Nixon K Kim DH Potts EN He J Crews FT. Distinct cell proliferation events during abstinence after alcohol dependence: microglia proliferation precedes neurogenesis. Neurobiol Dis . 2008; 31: 218–229. [CrossRef] [PubMed]
Zeiss CJ Johnson EA. Proliferation of microglia, but not photoreceptors, in the outer nuclear layer of the rd-1 mouse. Invest Ophthalmol Vis Sci . 2004; 45: 971–976. [CrossRef] [PubMed]
Footnotes
 Supported by Fight for Sight Grant 1362.
Footnotes
 Disclosure: M. Chen, None; C. Luo, None; R. Penalva, None; H. Xu, None
Figure 1. 
 
Retinal damage following paraquat injection. C57BL/6J mice or CX3CR1gfp/gfp mice were injected intravitreally with 0.75 μM (1 μL) paraquat. Control animals were injected with 1 μL PBS. On different days p.i., retinal lesions were examined by TEFI (AH), or fluorescein angiography (IN). (A, C, E) Fundus images from paraquat-treated WT mice at 24 hours (A), 4 days (C), and 4 weeks (E) p.i. (B, D, F) Fundus images from paraquat-treated CX3CR1gfp/gfp mice at 24 hours (B), 4 days (D), and 4 weeks (F) p.i. (G) Fundus image from a PBS-treated mouse 24 hours p.i. (H) Fundus image from a normal noninjected WT mouse. OD, optic disc. (I, K, M) Retinal fluorescein angiographic images from paraquat-treated WT mice at 24 hours (I), 4 days (K), and 4 weeks (M) p.i. (J, L, N) Retinal fluorescein angiographic images from paraquat-treated CX3CR1gfp/gfp mice at 24 hours (J), 4 days (L), and 4 weeks (N) p.i.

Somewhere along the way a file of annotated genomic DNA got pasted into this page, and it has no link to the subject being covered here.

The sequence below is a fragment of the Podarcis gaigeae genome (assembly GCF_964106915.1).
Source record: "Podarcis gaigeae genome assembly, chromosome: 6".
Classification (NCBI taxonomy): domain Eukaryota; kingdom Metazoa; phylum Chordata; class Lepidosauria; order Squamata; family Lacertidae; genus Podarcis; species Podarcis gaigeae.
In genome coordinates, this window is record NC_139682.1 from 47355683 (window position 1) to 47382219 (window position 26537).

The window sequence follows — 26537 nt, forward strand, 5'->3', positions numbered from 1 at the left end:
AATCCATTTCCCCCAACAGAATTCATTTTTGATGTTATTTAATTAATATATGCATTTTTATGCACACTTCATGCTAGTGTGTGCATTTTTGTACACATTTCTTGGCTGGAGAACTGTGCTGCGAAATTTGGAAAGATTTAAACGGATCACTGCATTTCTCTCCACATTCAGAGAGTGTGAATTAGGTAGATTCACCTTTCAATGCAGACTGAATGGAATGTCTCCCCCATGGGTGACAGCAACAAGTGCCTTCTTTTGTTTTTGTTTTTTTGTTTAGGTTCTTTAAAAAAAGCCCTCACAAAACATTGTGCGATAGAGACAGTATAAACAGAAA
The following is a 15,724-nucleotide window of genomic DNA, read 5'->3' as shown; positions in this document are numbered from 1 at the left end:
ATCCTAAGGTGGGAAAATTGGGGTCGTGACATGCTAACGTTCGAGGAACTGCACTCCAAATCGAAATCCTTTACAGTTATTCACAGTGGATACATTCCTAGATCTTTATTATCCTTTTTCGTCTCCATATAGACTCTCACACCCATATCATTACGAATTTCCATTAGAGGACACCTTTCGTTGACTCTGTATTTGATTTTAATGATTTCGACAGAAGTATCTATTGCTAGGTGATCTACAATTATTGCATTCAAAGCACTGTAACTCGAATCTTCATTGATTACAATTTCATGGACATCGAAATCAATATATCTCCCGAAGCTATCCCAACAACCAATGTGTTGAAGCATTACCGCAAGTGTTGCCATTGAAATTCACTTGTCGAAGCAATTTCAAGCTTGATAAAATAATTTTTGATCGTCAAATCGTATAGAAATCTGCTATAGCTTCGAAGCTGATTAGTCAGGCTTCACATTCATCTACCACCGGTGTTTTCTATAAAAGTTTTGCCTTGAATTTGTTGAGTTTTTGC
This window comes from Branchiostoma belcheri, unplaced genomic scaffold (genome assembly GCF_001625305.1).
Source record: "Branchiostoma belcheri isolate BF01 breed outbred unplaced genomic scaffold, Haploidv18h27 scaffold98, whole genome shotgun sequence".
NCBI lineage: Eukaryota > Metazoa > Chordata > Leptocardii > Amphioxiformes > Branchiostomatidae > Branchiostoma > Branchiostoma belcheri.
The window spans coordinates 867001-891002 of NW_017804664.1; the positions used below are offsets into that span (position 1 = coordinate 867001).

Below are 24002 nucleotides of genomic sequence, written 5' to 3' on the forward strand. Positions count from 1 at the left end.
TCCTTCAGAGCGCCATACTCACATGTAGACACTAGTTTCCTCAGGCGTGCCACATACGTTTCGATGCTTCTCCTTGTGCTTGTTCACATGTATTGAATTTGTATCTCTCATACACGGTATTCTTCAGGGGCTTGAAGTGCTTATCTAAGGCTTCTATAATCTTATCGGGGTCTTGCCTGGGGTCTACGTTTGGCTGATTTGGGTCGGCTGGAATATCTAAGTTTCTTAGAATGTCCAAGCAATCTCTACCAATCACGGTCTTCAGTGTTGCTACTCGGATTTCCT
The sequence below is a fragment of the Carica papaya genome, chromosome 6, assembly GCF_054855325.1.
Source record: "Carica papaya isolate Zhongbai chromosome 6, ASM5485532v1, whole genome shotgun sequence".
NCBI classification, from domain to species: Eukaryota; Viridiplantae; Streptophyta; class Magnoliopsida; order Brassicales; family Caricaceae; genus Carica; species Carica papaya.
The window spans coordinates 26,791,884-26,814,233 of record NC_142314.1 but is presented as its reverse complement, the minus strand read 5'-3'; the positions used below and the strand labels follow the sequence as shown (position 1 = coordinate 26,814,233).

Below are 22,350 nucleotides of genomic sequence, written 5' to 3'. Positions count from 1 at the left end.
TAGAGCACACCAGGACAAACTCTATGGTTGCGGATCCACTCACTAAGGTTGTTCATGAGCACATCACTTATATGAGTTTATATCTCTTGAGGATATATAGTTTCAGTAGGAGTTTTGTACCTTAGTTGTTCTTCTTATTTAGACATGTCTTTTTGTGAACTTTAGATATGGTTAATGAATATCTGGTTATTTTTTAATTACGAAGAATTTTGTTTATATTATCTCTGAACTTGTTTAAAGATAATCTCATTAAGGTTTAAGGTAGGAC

Figure 1. 
 
Retinal damage following paraquat injection. C57BL/6J mice or CX3CR1gfp/gfp mice were injected intravitreally with 0.75 μM (1 μL) paraquat. Control animals were injected with 1 μL PBS. On different days p.i., retinal lesions were examined by TEFI (AH), or fluorescein angiography (IN). (A, C, E) Fundus images from paraquat-treated WT mice at 24 hours (A), 4 days (C), and 4 weeks (E) p.i. (B, D, F) Fundus images from paraquat-treated CX3CR1gfp/gfp mice at 24 hours (B), 4 days (D), and 4 weeks (F) p.i. (G) Fundus image from a PBS-treated mouse 24 hours p.i. (H) Fundus image from a normal noninjected WT mouse. OD, optic disc. (I, K, M) Retinal fluorescein angiographic images from paraquat-treated WT mice at 24 hours (I), 4 days (K), and 4 weeks (M) p.i. (J, L, N) Retinal fluorescein angiographic images from paraquat-treated CX3CR1gfp/gfp mice at 24 hours (J), 4 days (L), and 4 weeks (N) p.i.
Figure 2.